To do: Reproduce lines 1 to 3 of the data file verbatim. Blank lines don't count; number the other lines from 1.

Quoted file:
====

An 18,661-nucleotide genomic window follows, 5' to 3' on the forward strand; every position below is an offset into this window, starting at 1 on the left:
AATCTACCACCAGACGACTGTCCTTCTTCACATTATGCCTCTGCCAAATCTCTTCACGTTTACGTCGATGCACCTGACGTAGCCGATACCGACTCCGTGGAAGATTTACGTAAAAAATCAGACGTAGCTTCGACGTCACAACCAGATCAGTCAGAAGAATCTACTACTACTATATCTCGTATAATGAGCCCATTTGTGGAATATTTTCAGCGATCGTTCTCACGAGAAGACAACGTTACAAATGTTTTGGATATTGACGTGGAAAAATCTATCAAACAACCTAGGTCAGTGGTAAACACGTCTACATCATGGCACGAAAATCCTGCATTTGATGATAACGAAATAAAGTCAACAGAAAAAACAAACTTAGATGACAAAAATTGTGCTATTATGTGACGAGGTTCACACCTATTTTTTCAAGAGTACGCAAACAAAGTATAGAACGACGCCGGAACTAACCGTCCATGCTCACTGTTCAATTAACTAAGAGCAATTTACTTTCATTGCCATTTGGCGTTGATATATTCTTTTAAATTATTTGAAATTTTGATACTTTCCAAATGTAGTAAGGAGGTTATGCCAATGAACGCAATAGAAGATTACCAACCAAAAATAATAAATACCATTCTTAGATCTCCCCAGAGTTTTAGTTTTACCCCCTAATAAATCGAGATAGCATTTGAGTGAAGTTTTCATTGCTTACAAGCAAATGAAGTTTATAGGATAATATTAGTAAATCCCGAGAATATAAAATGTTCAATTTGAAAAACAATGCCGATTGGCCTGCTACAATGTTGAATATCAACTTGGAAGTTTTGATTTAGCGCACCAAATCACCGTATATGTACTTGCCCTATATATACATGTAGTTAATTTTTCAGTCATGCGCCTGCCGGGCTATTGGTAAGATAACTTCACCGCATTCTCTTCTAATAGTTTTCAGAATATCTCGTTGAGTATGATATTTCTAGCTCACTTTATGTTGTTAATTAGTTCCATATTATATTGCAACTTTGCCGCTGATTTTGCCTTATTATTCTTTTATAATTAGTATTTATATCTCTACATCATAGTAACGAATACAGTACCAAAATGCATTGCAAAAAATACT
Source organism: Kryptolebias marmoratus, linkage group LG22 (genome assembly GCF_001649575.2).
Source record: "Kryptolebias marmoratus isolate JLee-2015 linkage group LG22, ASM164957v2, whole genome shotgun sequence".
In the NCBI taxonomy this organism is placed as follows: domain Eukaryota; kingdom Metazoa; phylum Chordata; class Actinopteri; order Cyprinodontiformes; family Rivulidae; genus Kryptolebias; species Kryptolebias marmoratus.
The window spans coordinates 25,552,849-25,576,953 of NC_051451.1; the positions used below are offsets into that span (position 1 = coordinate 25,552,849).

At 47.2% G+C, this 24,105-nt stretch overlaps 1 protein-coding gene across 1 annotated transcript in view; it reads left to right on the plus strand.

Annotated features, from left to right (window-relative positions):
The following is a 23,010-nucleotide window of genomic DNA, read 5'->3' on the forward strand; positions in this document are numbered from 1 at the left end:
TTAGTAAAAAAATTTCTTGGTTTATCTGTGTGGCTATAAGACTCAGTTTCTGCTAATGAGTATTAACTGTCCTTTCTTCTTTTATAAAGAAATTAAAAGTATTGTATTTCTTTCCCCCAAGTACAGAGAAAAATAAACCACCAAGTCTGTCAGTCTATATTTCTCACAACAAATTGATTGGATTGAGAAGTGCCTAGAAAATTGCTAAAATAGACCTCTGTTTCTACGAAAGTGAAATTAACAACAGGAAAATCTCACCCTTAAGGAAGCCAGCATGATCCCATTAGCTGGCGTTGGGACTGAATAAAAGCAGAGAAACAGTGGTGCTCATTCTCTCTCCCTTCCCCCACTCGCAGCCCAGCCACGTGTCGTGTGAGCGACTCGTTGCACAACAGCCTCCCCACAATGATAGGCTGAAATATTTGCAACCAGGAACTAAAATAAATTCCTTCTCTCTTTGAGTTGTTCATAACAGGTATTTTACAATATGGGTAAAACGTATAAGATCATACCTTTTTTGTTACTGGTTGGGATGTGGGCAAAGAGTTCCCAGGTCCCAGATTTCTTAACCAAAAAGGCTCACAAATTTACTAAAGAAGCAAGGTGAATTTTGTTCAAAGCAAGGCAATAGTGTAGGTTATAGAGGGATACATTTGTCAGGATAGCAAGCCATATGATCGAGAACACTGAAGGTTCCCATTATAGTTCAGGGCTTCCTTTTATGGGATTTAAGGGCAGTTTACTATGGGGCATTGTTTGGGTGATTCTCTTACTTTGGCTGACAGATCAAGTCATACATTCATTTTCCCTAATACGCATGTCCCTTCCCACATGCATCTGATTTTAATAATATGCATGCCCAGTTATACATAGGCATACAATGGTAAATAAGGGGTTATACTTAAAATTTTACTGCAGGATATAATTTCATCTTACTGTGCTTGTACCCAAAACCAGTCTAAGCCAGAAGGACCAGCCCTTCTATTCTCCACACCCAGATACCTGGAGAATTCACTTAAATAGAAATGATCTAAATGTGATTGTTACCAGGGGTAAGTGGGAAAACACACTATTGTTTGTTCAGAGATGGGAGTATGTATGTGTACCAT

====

An 18,661-nucleotide genomic window follows, 5' to 3' on the forward strand; every position below is an offset into this window, starting at 1 on the left:
AATCTACCACCAGACGACTGTCCTTCTTCACATTATGCCTCTGCCAAATCTCTTCACGTTTACGTCGATGCACCTGACGTAGCCGATACCGACTCCGTGGAAGATTTACGTAAAAAATCAGACGTAGCTTCGACGTCACAACCAGATCAGTCAGAAGAATCTACTACTACTATATCTCGTATAATGAGCCCATTTGTGGAATATTTTCAGCGATCGTTCTCACGAGAAGACAACGTTACAAATGTTTTGGATATTGACGTGGAAAAATCTATCAAACAACCTAGGTCAGTGGTAAACACGTCTACATCATGGCACGAAAATCCTGCATTTGATGATAACGAAATAAAGTCAACAGAAAAAACAAACTTAGATGACAAAAATTGTGCTATTATGTGACGAGGTTCACACCTATTTTTTCAAGAGTACGCAAACAAAGTATAGAACGACGCCGGAACTAACCGTCCATGCTCACTGTTCAATTAACTAAGAGCAATTTACTTTCATTGCCATTTGGCGTTGATATATTCTTTTAAATTATTTGAAATTTTGATACTTTCCAAATGTAGTAAGGAGGTTATGCCAATGAACGCAATAGAAGATTACCAACCAAAAATAATAAATACCATTCTTAGATCTCCCCAGAGTTTTAGTTTTACCCCCTAATAAATCGAGATAGCATTTGAGTGAAGTTTTCATTGCTTACAAGCAAATGAAGTTTATAGGATAATATTAGTAAATCCCGAGAATATAAAATGTTCAATTTGAAAAACAATGCCGATTGGCCTGCTACAATGTTGAATATCAACTTGGAAGTTTTGATTTAGCGCACCAAATCACCGTATATGTACTTGCCCTATATATACATGTAGTTAATTTTTCAGTCATGCGCCTGCCGGGCTATTGGTAAGATAACTTCACCGCATTCTCTTCTAATAGTTTTCAGAATATCTCGTTGAGTATGATATTTCTAGCTCACTTTATGTTGTTAATTAGTTCCATATTATATTGCAACTTTGCCGCTGATTTTGCCTTATTATTCTTTTATAATTAGTATTTATATCTCTACATCATAGTAACGAATACAGTACCAAAATGCATTGCAAAAAATACT
Source organism: Kryptolebias marmoratus, linkage group LG22 (genome assembly GCF_001649575.2).